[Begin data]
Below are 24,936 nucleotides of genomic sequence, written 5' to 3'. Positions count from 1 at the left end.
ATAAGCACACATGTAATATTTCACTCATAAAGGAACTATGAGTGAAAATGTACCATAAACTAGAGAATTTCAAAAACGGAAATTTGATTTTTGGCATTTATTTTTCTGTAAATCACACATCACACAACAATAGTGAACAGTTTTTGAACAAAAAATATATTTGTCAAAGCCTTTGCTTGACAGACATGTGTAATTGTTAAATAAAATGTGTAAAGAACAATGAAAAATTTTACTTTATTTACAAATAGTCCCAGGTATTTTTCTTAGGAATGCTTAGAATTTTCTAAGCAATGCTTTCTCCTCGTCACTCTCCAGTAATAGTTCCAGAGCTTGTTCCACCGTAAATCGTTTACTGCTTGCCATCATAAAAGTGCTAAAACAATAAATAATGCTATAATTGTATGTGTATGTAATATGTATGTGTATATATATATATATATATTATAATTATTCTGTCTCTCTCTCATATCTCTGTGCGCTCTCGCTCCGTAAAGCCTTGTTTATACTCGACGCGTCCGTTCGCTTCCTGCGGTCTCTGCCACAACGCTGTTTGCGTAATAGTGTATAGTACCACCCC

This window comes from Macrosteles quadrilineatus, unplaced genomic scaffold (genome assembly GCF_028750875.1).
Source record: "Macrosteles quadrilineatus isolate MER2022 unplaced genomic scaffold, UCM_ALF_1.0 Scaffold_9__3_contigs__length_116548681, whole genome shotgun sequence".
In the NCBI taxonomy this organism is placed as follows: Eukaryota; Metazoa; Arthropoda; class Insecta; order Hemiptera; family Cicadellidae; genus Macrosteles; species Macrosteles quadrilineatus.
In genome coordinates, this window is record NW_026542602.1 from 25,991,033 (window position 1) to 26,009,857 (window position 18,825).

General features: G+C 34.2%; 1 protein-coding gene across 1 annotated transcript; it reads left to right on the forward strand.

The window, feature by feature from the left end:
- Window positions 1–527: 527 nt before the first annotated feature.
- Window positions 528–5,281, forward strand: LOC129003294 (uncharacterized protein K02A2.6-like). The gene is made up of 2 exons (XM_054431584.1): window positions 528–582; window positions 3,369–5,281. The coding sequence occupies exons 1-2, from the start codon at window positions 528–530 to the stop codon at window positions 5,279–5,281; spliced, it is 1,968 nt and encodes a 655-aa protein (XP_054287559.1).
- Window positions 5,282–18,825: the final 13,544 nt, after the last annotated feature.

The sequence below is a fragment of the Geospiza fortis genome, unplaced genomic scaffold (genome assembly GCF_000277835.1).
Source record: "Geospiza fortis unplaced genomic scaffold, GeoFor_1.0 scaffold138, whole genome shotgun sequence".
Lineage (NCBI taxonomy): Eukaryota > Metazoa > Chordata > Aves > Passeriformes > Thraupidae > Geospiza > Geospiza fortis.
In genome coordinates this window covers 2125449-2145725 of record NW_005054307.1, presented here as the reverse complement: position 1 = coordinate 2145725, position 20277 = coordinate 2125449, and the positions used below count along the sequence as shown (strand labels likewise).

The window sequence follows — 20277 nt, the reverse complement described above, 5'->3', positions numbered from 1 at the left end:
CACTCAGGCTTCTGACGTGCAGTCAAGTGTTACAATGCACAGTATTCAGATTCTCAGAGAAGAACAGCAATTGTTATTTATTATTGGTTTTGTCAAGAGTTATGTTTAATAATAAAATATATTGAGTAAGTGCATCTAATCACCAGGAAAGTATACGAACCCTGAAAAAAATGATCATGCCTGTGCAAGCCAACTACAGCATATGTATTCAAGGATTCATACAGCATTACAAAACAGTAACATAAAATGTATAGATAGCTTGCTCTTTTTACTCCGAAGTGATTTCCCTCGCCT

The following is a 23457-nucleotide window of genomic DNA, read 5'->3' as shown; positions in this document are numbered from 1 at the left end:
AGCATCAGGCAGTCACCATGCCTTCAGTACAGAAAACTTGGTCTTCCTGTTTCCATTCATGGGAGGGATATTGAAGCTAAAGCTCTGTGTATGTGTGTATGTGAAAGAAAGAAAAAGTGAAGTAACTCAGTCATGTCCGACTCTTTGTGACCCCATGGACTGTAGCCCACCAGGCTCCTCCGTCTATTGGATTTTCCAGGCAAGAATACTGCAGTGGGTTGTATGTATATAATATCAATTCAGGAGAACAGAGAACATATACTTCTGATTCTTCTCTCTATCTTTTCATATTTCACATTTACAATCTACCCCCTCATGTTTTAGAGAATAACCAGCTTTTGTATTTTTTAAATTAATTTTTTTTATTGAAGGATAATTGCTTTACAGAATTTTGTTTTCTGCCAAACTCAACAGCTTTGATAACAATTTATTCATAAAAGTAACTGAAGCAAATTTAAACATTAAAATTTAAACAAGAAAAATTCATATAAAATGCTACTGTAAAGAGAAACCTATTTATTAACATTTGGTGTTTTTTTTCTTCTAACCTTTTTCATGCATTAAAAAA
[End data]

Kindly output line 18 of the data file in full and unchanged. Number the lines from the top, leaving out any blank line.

The following is a 23457-nucleotide window of genomic DNA, read 5'->3' as shown; positions in this document are numbered from 1 at the left end: